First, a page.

Scientists have developed a bionic leaf that uses solar energy to split water molecules and hydrogen-eating bacteria to produce liquid fuels that surpasses the efficiency of photosynthesis seen in fastest growing plants.
“Before, people were using artificial photosynthesis for water-splitting, but this is a true A-to-Z system, and we’ve gone well over the efficiency of photosynthesis in nature,” said Daniel Nocera, professor at Harvard University in the US.
While the study shows the system can be used to generate usable fuels, its potential does not end there, said Pamela Silver, professor at Harvard Medical School. Dubbed “bionic leaf 2.0,” the new system builds on previous work by Nocera, Silver and colleagues which - though it was capable of using solar energy to make isopropanol - faced a number of challenges.
Chief among those challenges was the fact that the catalyst used to produce hydrogen - a nickel-molybdenum-zinc alloy - also created reactive oxygen species, molecules that attacked and destroyed the bacteria’s DNA, researchers said.
To avoid that problem, researchers were forced to run the system at abnormally high voltages, resulting in reduced efficiency. “We designed a new cobalt-phosphorus alloy catalyst, which we showed does not make reactive oxygen species. That allowed us to lower the voltage, and that led to a dramatic increase in efficiency,” Nocera said.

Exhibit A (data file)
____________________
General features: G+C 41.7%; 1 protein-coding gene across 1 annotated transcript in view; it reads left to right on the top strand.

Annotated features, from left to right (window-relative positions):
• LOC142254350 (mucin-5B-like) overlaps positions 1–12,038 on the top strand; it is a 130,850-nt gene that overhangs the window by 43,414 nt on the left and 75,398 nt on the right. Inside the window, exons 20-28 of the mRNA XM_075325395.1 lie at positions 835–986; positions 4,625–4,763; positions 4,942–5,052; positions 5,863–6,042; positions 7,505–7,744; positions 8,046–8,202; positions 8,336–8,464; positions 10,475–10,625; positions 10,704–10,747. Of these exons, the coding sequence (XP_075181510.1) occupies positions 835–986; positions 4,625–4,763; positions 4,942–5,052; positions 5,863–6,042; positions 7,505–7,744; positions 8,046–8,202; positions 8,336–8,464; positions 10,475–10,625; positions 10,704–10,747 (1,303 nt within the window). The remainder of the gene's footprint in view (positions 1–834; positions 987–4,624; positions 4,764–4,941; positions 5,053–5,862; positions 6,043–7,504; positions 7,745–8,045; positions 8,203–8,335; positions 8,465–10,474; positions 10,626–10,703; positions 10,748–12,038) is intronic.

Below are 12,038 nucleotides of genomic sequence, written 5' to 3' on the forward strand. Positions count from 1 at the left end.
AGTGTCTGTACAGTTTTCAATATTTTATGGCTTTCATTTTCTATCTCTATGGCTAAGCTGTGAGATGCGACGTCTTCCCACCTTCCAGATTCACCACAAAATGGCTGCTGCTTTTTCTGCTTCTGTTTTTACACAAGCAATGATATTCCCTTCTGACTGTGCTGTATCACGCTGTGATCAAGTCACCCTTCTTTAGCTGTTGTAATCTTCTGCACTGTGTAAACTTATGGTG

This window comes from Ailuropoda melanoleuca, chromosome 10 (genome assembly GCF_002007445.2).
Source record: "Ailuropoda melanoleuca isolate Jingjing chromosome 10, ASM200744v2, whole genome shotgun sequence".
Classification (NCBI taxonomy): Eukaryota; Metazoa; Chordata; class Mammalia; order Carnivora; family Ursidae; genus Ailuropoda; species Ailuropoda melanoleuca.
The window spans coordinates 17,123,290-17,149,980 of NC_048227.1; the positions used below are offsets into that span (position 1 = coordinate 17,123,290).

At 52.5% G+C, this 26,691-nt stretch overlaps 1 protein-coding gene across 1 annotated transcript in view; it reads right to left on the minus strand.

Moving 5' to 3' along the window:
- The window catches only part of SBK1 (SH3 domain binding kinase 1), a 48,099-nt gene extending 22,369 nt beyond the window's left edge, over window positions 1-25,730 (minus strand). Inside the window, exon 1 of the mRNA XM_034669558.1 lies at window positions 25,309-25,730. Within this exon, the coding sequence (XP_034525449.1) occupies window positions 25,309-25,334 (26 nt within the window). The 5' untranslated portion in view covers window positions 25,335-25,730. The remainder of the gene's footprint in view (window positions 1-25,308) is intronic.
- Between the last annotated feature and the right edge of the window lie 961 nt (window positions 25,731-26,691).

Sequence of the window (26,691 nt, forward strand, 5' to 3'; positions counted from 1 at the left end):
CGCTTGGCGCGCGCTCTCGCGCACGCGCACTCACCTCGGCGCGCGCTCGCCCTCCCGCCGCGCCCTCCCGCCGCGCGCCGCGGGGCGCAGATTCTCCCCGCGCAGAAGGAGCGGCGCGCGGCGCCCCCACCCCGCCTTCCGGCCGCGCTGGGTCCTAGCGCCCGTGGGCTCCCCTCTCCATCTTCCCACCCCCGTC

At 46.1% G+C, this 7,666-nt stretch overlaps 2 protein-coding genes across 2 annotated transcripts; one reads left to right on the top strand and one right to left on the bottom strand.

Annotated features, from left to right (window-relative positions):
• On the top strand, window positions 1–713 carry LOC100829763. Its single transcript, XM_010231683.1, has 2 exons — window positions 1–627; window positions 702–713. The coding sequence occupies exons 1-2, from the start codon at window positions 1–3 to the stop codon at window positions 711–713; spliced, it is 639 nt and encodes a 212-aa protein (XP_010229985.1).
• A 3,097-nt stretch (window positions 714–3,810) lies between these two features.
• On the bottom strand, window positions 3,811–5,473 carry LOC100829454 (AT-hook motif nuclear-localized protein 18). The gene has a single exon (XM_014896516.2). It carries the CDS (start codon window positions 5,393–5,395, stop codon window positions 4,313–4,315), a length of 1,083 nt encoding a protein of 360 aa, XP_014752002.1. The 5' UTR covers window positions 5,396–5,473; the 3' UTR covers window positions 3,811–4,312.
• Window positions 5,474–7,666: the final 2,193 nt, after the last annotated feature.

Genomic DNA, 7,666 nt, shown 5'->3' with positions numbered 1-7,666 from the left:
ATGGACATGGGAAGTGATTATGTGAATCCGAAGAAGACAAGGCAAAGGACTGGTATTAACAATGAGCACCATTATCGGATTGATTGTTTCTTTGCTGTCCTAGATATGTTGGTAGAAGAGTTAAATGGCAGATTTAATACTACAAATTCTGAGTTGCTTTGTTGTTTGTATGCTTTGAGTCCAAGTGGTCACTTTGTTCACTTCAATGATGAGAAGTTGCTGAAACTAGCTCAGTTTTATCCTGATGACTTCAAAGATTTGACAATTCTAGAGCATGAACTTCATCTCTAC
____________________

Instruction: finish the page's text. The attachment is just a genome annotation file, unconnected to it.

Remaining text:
The system can now convert solar energy to biomass with 10 per cent efficiency, Nocera said, far above the one per cent seen in the fastest growing plants. In addition to increasing the efficiency, researchers were able to expand the portfolio of the system to include isobutanol and isopentanol. Researchers also used the system to create PHB, a bio-plastic precursor.
The new catalyst also came with another advantage - its chemical design allows it to “self-heal” - meaning it wouldn’t leech material into solution.
Though there may yet be room for additional increases in efficiency, Nocera said the system is already effective enough to consider possible commercial applications. The research was published in the journal Science.